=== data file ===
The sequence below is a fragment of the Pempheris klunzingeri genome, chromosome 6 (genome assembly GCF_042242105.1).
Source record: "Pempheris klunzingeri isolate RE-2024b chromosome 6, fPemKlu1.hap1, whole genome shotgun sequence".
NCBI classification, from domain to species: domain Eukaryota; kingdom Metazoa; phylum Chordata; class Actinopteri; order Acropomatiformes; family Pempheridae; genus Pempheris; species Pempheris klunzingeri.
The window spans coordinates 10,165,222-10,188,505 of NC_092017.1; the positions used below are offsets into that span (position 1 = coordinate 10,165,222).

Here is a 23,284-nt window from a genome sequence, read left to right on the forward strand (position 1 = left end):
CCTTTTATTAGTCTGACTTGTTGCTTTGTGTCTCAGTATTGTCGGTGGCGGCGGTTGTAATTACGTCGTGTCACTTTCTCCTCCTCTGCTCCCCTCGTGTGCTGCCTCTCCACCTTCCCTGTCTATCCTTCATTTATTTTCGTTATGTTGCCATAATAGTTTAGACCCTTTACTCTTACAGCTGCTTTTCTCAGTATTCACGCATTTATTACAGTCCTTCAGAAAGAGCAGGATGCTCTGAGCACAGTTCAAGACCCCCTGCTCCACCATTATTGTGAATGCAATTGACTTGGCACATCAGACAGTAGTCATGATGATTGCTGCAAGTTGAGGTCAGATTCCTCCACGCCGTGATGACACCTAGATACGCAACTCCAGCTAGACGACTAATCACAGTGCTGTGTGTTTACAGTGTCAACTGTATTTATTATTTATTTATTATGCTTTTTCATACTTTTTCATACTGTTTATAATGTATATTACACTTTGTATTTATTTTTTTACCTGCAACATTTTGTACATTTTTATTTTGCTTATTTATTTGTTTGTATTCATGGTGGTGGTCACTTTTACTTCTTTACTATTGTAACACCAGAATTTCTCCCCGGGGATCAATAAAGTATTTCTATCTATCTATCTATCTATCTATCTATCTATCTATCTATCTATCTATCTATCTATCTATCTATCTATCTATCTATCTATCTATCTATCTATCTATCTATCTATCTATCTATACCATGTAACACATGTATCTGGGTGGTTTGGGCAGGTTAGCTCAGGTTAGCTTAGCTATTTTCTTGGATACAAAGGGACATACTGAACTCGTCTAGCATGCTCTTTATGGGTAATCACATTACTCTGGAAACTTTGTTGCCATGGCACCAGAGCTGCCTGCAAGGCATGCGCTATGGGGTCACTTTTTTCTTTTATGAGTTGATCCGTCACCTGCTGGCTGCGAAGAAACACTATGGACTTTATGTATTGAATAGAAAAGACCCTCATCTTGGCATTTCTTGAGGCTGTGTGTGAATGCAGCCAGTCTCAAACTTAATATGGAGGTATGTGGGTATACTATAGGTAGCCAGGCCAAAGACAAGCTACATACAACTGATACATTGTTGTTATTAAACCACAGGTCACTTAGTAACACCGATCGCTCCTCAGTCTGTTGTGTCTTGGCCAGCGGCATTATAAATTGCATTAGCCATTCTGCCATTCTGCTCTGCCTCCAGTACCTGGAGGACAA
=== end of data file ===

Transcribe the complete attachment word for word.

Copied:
The sequence below is a fragment of the Pempheris klunzingeri genome, chromosome 6 (genome assembly GCF_042242105.1).
Source record: "Pempheris klunzingeri isolate RE-2024b chromosome 6, fPemKlu1.hap1, whole genome shotgun sequence".
NCBI classification, from domain to species: domain Eukaryota; kingdom Metazoa; phylum Chordata; class Actinopteri; order Acropomatiformes; family Pempheridae; genus Pempheris; species Pempheris klunzingeri.
The window spans coordinates 10,165,222-10,188,505 of NC_092017.1; the positions used below are offsets into that span (position 1 = coordinate 10,165,222).

Here is a 23,284-nt window from a genome sequence, read left to right on the forward strand (position 1 = left end):
CCTTTTATTAGTCTGACTTGTTGCTTTGTGTCTCAGTATTGTCGGTGGCGGCGGTTGTAATTACGTCGTGTCACTTTCTCCTCCTCTGCTCCCCTCGTGTGCTGCCTCTCCACCTTCCCTGTCTATCCTTCATTTATTTTCGTTATGTTGCCATAATAGTTTAGACCCTTTACTCTTACAGCTGCTTTTCTCAGTATTCACGCATTTATTACAGTCCTTCAGAAAGAGCAGGATGCTCTGAGCACAGTTCAAGACCCCCTGCTCCACCATTATTGTGAATGCAATTGACTTGGCACATCAGACAGTAGTCATGATGATTGCTGCAAGTTGAGGTCAGATTCCTCCACGCCGTGATGACACCTAGATACGCAACTCCAGCTAGACGACTAATCACAGTGCTGTGTGTTTACAGTGTCAACTGTATTTATTATTTATTTATTATGCTTTTTCATACTTTTTCATACTGTTTATAATGTATATTACACTTTGTATTTATTTTTTTACCTGCAACATTTTGTACATTTTTATTTTGCTTATTTATTTGTTTGTATTCATGGTGGTGGTCACTTTTACTTCTTTACTATTGTAACACCAGAATTTCTCCCCGGGGATCAATAAAGTATTTCTATCTATCTATCTATCTATCTATCTATCTATCTATCTATCTATCTATCTATCTATCTATCTATCTATCTATCTATCTATCTATCTATCTATCTATCTATCTATCTATCTATACCATGTAACACATGTATCTGGGTGGTTTGGGCAGGTTAGCTCAGGTTAGCTTAGCTATTTTCTTGGATACAAAGGGACATACTGAACTCGTCTAGCATGCTCTTTATGGGTAATCACATTACTCTGGAAACTTTGTTGCCATGGCACCAGAGCTGCCTGCAAGGCATGCGCTATGGGGTCACTTTTTTCTTTTATGAGTTGATCCGTCACCTGCTGGCTGCGAAGAAACACTATGGACTTTATGTATTGAATAGAAAAGACCCTCATCTTGGCATTTCTTGAGGCTGTGTGTGAATGCAGCCAGTCTCAAACTTAATATGGAGGTATGTGGGTATACTATAGGTAGCCAGGCCAAAGACAAGCTACATACAACTGATACATTGTTGTTATTAAACCACAGGTCACTTAGTAACACCGATCGCTCCTCAGTCTGTTGTGTCTTGGCCAGCGGCATTATAAATTGCATTAGCCATTCTGCCATTCTGCTCTGCCTCCAGTACCTGGAGGACAA